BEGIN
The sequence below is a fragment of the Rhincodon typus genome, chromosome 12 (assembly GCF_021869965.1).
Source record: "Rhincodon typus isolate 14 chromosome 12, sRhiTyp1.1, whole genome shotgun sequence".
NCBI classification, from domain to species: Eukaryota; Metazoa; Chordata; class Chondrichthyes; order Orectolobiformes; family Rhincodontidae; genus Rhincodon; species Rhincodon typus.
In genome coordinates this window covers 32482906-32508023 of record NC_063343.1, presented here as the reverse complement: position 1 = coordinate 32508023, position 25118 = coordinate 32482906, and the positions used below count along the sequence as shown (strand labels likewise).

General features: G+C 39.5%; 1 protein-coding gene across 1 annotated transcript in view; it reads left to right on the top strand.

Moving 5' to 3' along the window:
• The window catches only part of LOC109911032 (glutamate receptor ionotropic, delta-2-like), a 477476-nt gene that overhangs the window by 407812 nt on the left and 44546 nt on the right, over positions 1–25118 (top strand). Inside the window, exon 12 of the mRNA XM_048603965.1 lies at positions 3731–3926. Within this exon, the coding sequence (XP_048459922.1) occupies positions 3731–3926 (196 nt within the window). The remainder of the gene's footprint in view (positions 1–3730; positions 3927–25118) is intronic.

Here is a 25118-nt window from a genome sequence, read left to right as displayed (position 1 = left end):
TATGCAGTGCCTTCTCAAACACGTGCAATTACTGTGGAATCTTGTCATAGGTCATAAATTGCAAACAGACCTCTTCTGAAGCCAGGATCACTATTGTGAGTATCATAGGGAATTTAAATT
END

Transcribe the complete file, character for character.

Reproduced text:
The sequence below is a fragment of the Rhincodon typus genome, chromosome 12 (assembly GCF_021869965.1).
Source record: "Rhincodon typus isolate 14 chromosome 12, sRhiTyp1.1, whole genome shotgun sequence".
NCBI classification, from domain to species: Eukaryota; Metazoa; Chordata; class Chondrichthyes; order Orectolobiformes; family Rhincodontidae; genus Rhincodon; species Rhincodon typus.
In genome coordinates this window covers 32482906-32508023 of record NC_063343.1, presented here as the reverse complement: position 1 = coordinate 32508023, position 25118 = coordinate 32482906, and the positions used below count along the sequence as shown (strand labels likewise).

General features: G+C 39.5%; 1 protein-coding gene across 1 annotated transcript in view; it reads left to right on the top strand.

Moving 5' to 3' along the window:
• The window catches only part of LOC109911032 (glutamate receptor ionotropic, delta-2-like), a 477476-nt gene that overhangs the window by 407812 nt on the left and 44546 nt on the right, over positions 1–25118 (top strand). Inside the window, exon 12 of the mRNA XM_048603965.1 lies at positions 3731–3926. Within this exon, the coding sequence (XP_048459922.1) occupies positions 3731–3926 (196 nt within the window). The remainder of the gene's footprint in view (positions 1–3730; positions 3927–25118) is intronic.

Here is a 25118-nt window from a genome sequence, read left to right as displayed (position 1 = left end):
TATGCAGTGCCTTCTCAAACACGTGCAATTACTGTGGAATCTTGTCATAGGTCATAAATTGCAAACAGACCTCTTCTGAAGCCAGGATCACTATTGTGAGTATCATAGGGAATTTAAATT